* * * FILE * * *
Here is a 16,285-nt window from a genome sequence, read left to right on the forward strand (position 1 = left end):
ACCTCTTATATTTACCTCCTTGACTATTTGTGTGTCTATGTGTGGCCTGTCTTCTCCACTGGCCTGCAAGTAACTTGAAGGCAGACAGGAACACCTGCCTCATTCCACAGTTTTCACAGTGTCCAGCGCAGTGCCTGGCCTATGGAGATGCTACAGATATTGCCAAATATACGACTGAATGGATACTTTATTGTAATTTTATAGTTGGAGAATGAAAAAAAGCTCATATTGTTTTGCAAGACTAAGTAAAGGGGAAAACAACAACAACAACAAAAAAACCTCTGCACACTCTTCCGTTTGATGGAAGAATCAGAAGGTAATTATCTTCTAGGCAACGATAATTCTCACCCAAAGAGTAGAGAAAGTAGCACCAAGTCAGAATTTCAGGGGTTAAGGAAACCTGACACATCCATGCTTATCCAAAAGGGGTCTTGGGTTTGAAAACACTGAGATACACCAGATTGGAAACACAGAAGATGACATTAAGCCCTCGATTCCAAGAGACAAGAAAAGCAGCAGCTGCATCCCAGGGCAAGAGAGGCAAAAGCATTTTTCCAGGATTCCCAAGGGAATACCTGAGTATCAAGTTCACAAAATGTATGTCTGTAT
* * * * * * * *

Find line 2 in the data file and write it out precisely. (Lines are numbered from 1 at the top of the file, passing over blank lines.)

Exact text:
ACCTCTTATATTTACCTCCTTGACTATTTGTGTGTCTATGTGTGGCCTGTCTTCTCCACTGGCCTGCAAGTAACTTGAAGGCAGACAGGAACACCTGCCTCATTCCACAGTTTTCACAGTGTCCAGCGCAGTGCCTGGCCTATGGAGATGCTACAGATATTGCCAAATATACGACTGAATGGATACTTTATTGTAATTTTATAGTTGGAGAATGAAAAAAAGCTCATATTGTTTTGCAAGACTAAGTAAAGGGGAAAACAACAACAACAACAAAAAAACCTCTGCACACTCTTCCGTTTGATGGAAGAATCAGAAGGTAATTATCTTCTAGGCAACGATAATTCTCACCCAAAGAGTAGAGAAAGTAGCACCAAGTCAGAATTTCAGGGGTTAAGGAAACCTGACACATCCATGCTTATCCAAAAGGGGTCTTGGGTTTGAAAACACTGAGATACACCAGATTGGAAACACAGAAGATGACATTAAGCCCTCGATTCCAAGAGACAAGAAAAGCAGCAGCTGCATCCCAGGGCAAGAGAGGCAAAAGCATTTTTCCAGGATTCCCAAGGGAATACCTGAGTATCAAGTTCACAAAATGTATGTCTGTAT